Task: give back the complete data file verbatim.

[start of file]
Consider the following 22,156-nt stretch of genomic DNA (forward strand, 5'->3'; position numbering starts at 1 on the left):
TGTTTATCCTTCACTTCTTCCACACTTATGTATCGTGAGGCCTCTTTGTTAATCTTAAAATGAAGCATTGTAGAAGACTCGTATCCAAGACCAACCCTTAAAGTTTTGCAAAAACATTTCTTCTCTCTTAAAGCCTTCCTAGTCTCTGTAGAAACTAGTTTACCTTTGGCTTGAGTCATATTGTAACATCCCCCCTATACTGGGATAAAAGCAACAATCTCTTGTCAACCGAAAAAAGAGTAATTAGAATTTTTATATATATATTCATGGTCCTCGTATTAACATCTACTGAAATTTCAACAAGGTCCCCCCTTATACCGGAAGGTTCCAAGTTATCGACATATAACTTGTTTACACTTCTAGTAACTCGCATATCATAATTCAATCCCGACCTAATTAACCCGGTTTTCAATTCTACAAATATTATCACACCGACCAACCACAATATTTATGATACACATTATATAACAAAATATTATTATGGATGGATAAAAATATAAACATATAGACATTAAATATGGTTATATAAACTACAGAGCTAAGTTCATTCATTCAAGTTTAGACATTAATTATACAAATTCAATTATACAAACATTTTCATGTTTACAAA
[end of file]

Consider the following 22,156-nt stretch of genomic DNA (forward strand, 5'->3'; position numbering starts at 1 on the left):
TGTTTATCCTTCACTTCTTCCACACTTATGTATCGTGAGGCCTCTTTGTTAATCTTAAAATGAAGCATTGTAGAAGACTCGTATCCAAGACCAACCCTTAAAGTTTTGCAAAAACATTTCTTCTCTCTTAAAGCCTTCCTAGTCTCTGTAGAAACTAGTTTACCTTTGGCTTGAGTCATATTGTAACATCCCCCCTATACTGGGATAAAAGCAACAATCTCTTGTCAACCGAAAAAAGAGTAATTAGAATTTTTATATATATATTCATGGTCCTCGTATTAACATCTACTGAAATTTCAACAAGGTCCCCCCTTATACCGGAAGGTTCCAAGTTATCGACATATAACTTGTTTACACTTCTAGTAACTCGCATATCATAATTCAATCCCGACCTAATTAACCCGGTTTTCAATTCTACAAATATTATCACACCGACCAACCACAATATTTATGATACACATTATATAACAAAATATTATTATGGATGGATAAAAATATAAACATATAGACATTAAATATGGTTATATAAACTACAGAGCTAAGTTCATTCATTCAAGTTTAGACATTAATTATACAAATTCAATTATACAAACATTTTCATGTTTACAAA